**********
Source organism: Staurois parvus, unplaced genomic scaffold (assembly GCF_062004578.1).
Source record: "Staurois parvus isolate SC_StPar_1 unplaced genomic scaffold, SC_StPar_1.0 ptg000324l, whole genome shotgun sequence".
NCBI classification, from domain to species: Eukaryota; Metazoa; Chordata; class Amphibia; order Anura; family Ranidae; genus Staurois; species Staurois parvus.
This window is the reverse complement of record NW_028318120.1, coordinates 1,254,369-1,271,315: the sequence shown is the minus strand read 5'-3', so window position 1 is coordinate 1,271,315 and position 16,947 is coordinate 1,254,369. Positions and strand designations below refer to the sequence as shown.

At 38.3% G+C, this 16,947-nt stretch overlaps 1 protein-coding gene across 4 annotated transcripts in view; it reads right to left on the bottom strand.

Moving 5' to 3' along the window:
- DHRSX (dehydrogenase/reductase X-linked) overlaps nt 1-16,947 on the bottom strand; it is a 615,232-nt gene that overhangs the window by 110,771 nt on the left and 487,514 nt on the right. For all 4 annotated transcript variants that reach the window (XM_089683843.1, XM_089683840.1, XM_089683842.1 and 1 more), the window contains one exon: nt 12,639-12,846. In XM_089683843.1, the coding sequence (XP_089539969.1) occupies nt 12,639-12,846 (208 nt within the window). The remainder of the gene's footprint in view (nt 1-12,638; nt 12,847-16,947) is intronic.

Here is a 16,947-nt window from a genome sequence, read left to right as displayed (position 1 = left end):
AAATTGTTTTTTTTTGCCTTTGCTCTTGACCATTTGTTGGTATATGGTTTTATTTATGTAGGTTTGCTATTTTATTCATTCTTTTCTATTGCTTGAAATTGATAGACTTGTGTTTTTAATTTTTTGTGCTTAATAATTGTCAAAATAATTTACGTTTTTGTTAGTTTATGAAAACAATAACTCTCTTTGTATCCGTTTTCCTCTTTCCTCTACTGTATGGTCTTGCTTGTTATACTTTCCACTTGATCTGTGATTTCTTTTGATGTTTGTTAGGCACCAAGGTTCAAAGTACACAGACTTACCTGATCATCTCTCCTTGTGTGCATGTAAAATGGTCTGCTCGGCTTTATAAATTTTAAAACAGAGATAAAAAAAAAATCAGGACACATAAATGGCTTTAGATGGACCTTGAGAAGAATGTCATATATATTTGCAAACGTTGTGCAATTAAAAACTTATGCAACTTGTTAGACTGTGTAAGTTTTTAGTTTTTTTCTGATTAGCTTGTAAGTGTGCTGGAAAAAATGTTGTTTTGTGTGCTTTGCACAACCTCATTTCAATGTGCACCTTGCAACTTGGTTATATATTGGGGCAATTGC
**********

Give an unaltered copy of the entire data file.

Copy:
Source organism: Staurois parvus, unplaced genomic scaffold (assembly GCF_062004578.1).
Source record: "Staurois parvus isolate SC_StPar_1 unplaced genomic scaffold, SC_StPar_1.0 ptg000324l, whole genome shotgun sequence".
NCBI classification, from domain to species: Eukaryota; Metazoa; Chordata; class Amphibia; order Anura; family Ranidae; genus Staurois; species Staurois parvus.
This window is the reverse complement of record NW_028318120.1, coordinates 1,254,369-1,271,315: the sequence shown is the minus strand read 5'-3', so window position 1 is coordinate 1,271,315 and position 16,947 is coordinate 1,254,369. Positions and strand designations below refer to the sequence as shown.

At 38.3% G+C, this 16,947-nt stretch overlaps 1 protein-coding gene across 4 annotated transcripts in view; it reads right to left on the bottom strand.

Moving 5' to 3' along the window:
- DHRSX (dehydrogenase/reductase X-linked) overlaps nt 1-16,947 on the bottom strand; it is a 615,232-nt gene that overhangs the window by 110,771 nt on the left and 487,514 nt on the right. For all 4 annotated transcript variants that reach the window (XM_089683843.1, XM_089683840.1, XM_089683842.1 and 1 more), the window contains one exon: nt 12,639-12,846. In XM_089683843.1, the coding sequence (XP_089539969.1) occupies nt 12,639-12,846 (208 nt within the window). The remainder of the gene's footprint in view (nt 1-12,638; nt 12,847-16,947) is intronic.

Here is a 16,947-nt window from a genome sequence, read left to right as displayed (position 1 = left end):
AAATTGTTTTTTTTTGCCTTTGCTCTTGACCATTTGTTGGTATATGGTTTTATTTATGTAGGTTTGCTATTTTATTCATTCTTTTCTATTGCTTGAAATTGATAGACTTGTGTTTTTAATTTTTTGTGCTTAATAATTGTCAAAATAATTTACGTTTTTGTTAGTTTATGAAAACAATAACTCTCTTTGTATCCGTTTTCCTCTTTCCTCTACTGTATGGTCTTGCTTGTTATACTTTCCACTTGATCTGTGATTTCTTTTGATGTTTGTTAGGCACCAAGGTTCAAAGTACACAGACTTACCTGATCATCTCTCCTTGTGTGCATGTAAAATGGTCTGCTCGGCTTTATAAATTTTAAAACAGAGATAAAAAAAAAATCAGGACACATAAATGGCTTTAGATGGACCTTGAGAAGAATGTCATATATATTTGCAAACGTTGTGCAATTAAAAACTTATGCAACTTGTTAGACTGTGTAAGTTTTTAGTTTTTTTCTGATTAGCTTGTAAGTGTGCTGGAAAAAATGTTGTTTTGTGTGCTTTGCACAACCTCATTTCAATGTGCACCTTGCAACTTGGTTATATATTGGGGCAATTGC